(Edited to Add: Jennifer made this one a little differently than the others. This notebook usually comes with one elastic inside, one insert, and your choice of whether or not you want the clasp to hold the elastics. She has a ton of optional modifications to all of her notebooks in her Etsy shop, so be sure to Message her through Etsy when ordering to make sure she knows exactly what you’d like.

Jennifer also told me she only has a little bit of this particular leather left, so, if you want one of these beauties, get in touch with her on Etsy quickly!)

The Stopping and The Looking

The Stopping and The Looking

Before you read any more of this post, take a few minutes and go read this one; without reading that post, this one might not make much sense.

My husband and I don’t disagree on much. Before we met we’d both been through horrible relationships. We knew what we wanted, and we definitely knew what we didn’t want, in a marriage. And we do NOT want to have a cookie-cutter marriage. (We certainly don’t have one. If you’ve met my husband, you know what I mean. The man is Crazy — the best kind of Crazy.)

I am blessed that he always tells me he loves me. He always tells me I’m beautiful.

If the one person in this whole world from whom I want to hear it gives me that lovely input on a consistent basis, then why don’t I feel it?

There are things he sees in me that I simply don’t — can’t — see. I disagree with nearly every compliment he gives me (not aloud, so much, anymore, but always in my head). Why can’t I agree with him on these things?

It’s because of The Stopping. And The Looking.

If you read the article I linked above, then you know what I’m talking about.

My husband says he sees beauty in my laugh lines and wrinkles. He’s touched by the five-person-exit that is my c-section scar. He’s accustomed to busting into whatever room I’m in, door swinging, Kramer-like, and shouting, “You’ve got a great ass, Harling!”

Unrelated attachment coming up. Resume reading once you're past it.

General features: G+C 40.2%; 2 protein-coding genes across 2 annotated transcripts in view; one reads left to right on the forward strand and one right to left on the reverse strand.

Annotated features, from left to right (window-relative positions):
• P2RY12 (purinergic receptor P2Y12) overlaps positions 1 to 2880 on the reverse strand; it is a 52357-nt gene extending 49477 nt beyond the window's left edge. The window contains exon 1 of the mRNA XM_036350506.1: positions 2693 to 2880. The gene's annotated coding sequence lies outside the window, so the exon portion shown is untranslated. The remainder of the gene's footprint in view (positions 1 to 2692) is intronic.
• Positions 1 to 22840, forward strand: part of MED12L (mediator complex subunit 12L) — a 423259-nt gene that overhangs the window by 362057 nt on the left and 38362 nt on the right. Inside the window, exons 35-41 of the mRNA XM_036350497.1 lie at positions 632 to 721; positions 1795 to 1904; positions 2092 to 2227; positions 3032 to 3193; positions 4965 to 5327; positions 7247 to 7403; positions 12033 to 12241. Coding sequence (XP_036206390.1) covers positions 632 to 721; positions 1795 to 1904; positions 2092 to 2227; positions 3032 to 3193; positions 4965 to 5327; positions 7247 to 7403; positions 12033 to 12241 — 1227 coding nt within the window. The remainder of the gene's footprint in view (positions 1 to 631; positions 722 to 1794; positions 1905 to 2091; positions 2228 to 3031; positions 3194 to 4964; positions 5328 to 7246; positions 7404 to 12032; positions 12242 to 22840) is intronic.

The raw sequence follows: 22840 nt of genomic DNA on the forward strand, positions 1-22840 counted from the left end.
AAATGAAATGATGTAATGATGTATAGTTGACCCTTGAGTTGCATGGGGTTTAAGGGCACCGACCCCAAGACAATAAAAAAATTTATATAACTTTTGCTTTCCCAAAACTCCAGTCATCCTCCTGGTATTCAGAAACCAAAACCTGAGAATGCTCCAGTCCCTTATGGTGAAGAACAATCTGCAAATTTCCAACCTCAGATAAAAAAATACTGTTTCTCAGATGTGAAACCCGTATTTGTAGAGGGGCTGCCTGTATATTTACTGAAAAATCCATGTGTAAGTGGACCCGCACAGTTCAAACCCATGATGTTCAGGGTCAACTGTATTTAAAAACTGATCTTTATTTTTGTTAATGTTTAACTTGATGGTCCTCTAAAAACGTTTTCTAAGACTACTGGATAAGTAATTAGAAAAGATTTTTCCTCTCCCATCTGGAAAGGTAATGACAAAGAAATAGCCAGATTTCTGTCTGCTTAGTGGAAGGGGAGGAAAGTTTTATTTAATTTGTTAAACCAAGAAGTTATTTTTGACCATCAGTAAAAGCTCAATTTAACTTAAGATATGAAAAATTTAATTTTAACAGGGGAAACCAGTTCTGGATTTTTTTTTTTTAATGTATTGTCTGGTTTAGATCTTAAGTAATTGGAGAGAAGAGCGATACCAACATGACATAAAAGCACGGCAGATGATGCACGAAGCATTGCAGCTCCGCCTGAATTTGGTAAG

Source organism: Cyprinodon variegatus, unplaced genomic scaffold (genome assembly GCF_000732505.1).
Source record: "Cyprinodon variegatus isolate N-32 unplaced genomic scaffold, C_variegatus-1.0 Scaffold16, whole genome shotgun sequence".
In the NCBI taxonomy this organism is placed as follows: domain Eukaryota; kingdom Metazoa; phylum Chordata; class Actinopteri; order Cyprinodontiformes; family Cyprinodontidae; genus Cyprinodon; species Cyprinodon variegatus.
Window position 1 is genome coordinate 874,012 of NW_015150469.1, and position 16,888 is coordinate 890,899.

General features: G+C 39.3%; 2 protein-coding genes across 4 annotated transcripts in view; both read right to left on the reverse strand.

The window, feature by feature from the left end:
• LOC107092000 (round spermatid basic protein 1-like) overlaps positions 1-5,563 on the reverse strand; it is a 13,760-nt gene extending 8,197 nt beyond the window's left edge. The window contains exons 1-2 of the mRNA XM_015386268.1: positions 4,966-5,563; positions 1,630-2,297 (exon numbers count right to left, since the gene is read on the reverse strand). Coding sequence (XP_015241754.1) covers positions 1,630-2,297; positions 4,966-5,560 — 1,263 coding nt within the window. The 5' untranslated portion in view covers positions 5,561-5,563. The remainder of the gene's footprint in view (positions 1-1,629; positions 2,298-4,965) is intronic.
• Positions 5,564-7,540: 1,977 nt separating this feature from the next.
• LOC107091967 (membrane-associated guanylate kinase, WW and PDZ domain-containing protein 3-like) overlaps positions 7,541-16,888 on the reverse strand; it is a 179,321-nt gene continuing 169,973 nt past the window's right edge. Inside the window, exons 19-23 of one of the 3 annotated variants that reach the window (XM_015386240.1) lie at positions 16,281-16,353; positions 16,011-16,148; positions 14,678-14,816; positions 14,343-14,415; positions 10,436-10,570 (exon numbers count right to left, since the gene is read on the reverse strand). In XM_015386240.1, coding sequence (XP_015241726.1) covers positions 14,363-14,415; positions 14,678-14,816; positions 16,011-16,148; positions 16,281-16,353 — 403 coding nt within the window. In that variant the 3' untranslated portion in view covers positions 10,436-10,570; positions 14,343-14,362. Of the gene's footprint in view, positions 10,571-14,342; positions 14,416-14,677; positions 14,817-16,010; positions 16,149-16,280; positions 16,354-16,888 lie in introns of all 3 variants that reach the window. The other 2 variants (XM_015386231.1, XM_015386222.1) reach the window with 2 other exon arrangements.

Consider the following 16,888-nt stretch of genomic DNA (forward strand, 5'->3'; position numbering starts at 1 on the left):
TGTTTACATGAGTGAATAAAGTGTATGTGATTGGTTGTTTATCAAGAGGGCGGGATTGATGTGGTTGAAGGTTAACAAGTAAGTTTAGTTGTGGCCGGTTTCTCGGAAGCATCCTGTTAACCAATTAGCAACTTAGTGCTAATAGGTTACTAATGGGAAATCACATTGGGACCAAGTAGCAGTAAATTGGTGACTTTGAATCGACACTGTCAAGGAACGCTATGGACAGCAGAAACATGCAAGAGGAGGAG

Yet I can not agree with him.

And now I finally know why. Now, it seems so incredibly simple.

I harbor the constant thought that I Can Not Live Up To That.

“That” is the idea of female perfection that is thrust upon all of us, everywhere, all of the time. It truly is inescapable. And it truly is bullshit.

I feel like I’ve fought for my boys’ brains their entire lives. I’ve railed against what the world has told them a “real woman” is, because the world’s idea of what a real woman is couldn’t be further from the truth. I’ve tried to instill in them an appreciation for people’s actions over their outward appearance, and I’ve done all of this with a ferocity I honestly didn’t know I had. (One son’s huge lesson in how much a person’s actions speak to how much they love you: I chased a guy who had pulled a gun on my kid about five seconds before I pulled up to pick him up. Yeah. Fierce. Don’t mess with my kids. And don’t try to mess with my kids’ heads, either.)

If I look at my boys’ actions and listen to the things they say, I think I’ve done a decent job of teaching them what a real woman is. But, how can I know for sure? I mean, look at what we’re up against here. Too many people, men and women alike, think:

  • A woman’s worth comes solely from her partner’s opinion of her.
  • Women don’t deserve equal pay.
  • Women owe men their bodies.
  • Women are weak.
  • Women need to be perfect in every way.

Now, most men don’t understand why women feel this way. They don’t understand it because they don’t think like that, and I could never say enough about how grateful I am for the many, many men who do not engender these kinds of ignorant thoughts.

However, as Dan points out…

Guys, when you Stop, and when you Look, it doesn’t matter how many times you’ve told the woman in your life how beautiful she is or how much you love her; every Look completely negates every compliment you’ve ever given that woman and replaces it with negativity and pressure. Guys… read that line again. Seriously. You may not believe it, you may not understand it, but it is absolutely True. Every lingering glance at digitally-created perfection on a magazine cover, every click on a pretty actress’s Google image listing, raises the bar in that woman’s head to the unattainable standard that society has set.

And pretty soon, as Dan eloquently points out, a guy can find himself in the horrid predicament of not being attracted to anything that is real.

How to fix this? I can’t pretend to know, really, except for two things: